I’m sure lots of area residents turned on the air conditioner last week when we hit record high temperatures in the 90s. This coupled with the fact that filling up your tank can be expensive, probably has lots of folks worried about summer bills.
I won’t bore you with tips you already know to save on cooling, but I did find a website recently called www.whitefence.com, that helps you compare utility prices. I know there are others out there, and I only looked at cable/internet/phone bundles, but it’s a resource that reminds us to always shop around.
As for the coming summer season, the list below was my weekly savings tip from www.feedthepig.org. You can get them delivered directly to your inbox too. They remind us that as the seasons change, so should your budget.
Adventures ahead. Summer is a common time for family trips, whether it’s a weekend at the beach or week at grandma’s. The more you can plan ahead, the less of a financial toll the trip will be when the time comes.
Solar power. Have access to the sun? Put it to work for you! To save energy and money, line dry your clothes in the warm, sunny weather. Your clothes won’t miss the harshness of the dryer, and you’ll save money.
Extra mouths. Will you have extra people around this summer? College students home on summer break? Having extra mouths around means having to buy extra food. If you know you will have more people around than usual, make sure you budget extra funds for your groceries. Consider buying some items in bulk, and watch for sales on items that you commonly need, like snack food and sunscreen.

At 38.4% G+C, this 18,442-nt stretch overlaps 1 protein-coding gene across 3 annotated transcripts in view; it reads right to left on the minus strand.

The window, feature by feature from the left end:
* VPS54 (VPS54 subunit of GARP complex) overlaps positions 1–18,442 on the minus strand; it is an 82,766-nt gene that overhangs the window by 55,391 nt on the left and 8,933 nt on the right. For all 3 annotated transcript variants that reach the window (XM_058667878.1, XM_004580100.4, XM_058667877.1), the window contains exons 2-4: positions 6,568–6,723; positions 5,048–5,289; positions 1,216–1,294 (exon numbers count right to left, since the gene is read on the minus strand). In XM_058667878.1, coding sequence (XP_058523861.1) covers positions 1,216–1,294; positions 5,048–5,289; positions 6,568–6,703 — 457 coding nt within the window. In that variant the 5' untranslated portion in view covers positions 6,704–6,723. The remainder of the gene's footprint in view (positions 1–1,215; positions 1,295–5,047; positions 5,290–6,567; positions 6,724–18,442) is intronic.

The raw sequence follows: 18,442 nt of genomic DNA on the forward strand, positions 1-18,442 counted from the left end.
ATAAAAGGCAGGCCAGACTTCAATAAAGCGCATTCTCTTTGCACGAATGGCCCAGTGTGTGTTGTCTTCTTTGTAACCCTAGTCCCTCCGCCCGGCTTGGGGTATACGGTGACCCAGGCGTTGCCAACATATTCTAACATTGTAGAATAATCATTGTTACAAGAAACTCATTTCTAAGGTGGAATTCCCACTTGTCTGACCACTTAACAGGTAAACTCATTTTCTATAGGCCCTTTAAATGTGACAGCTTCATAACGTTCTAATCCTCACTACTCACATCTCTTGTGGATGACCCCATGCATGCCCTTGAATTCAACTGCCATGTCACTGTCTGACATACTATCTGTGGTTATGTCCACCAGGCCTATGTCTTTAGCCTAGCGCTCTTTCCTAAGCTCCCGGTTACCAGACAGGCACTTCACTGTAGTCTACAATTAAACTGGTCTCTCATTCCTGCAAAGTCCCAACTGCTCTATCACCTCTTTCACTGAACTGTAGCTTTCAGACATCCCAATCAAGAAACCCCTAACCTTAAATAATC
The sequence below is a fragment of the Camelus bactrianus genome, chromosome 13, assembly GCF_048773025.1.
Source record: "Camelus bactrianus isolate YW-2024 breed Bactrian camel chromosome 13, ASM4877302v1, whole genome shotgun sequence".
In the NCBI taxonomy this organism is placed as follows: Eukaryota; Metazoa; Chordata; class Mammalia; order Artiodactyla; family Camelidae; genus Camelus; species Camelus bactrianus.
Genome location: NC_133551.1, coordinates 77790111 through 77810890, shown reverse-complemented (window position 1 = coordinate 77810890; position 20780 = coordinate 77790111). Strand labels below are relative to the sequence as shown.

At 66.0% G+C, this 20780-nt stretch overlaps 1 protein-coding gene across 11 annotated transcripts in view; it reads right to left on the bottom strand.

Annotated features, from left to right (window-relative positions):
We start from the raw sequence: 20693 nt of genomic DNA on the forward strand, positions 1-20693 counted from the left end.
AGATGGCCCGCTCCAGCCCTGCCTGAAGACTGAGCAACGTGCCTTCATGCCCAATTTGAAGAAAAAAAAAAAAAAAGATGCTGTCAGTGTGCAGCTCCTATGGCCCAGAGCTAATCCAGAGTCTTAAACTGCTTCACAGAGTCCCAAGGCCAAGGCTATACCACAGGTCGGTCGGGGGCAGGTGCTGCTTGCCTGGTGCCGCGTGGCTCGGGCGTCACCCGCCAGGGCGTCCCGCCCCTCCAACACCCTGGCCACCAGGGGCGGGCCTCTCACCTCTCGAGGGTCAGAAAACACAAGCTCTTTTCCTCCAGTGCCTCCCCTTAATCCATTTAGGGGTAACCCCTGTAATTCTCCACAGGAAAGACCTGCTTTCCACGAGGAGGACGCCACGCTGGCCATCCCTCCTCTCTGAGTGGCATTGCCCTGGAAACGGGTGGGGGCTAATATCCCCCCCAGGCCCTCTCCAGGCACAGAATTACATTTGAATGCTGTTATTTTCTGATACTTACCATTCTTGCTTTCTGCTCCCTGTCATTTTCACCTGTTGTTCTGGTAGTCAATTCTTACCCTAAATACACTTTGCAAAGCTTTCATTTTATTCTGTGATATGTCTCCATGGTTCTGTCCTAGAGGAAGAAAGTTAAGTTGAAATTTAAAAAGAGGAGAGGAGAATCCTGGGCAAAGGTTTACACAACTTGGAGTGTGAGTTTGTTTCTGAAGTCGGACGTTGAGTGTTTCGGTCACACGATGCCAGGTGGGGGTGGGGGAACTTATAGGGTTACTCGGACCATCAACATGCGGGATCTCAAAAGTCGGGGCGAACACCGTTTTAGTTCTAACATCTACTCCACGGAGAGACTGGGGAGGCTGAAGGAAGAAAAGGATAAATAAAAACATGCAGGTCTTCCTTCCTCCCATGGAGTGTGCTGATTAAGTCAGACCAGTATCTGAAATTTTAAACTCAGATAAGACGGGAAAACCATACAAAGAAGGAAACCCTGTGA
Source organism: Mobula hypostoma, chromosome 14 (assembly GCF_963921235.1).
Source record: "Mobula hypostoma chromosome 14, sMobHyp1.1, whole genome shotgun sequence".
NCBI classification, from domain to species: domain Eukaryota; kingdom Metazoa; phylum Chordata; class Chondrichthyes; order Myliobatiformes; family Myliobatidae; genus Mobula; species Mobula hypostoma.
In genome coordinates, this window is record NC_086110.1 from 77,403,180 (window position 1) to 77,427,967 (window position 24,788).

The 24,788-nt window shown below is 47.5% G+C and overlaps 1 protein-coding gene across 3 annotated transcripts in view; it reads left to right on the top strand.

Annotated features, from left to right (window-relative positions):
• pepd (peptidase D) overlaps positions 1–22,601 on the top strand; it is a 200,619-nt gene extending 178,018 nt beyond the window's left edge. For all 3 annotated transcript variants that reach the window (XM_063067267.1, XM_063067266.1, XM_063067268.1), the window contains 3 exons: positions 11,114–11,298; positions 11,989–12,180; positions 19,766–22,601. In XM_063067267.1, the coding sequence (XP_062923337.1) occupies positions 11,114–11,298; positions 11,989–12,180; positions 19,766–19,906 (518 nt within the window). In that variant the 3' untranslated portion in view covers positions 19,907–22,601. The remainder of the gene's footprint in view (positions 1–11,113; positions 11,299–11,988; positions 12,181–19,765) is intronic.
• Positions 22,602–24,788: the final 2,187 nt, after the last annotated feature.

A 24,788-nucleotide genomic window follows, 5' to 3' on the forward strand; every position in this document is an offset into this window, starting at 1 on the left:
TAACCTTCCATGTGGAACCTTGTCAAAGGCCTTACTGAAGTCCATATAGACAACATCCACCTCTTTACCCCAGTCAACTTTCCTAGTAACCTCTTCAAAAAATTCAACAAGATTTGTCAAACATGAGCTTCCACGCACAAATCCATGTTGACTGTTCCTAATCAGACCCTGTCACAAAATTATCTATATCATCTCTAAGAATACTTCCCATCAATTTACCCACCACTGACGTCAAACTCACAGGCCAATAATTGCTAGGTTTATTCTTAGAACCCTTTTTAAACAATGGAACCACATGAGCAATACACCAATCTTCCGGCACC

Just grill it. Nice weather is the perfect time to cut down on eating out by taking advantage of summer food and cooking. Not only is grilling an easy, healthy cooking method, it also takes the heat of cooking outside, helping keep it cool inside. Set up regular potluck cookouts with friends, that way you can still get in your social quota with the added money saving benefit of shared food and cooking. Also, take advantage of summer farmer’s markets, where prices are often cheaper, food fresher and you’re supporting local producers.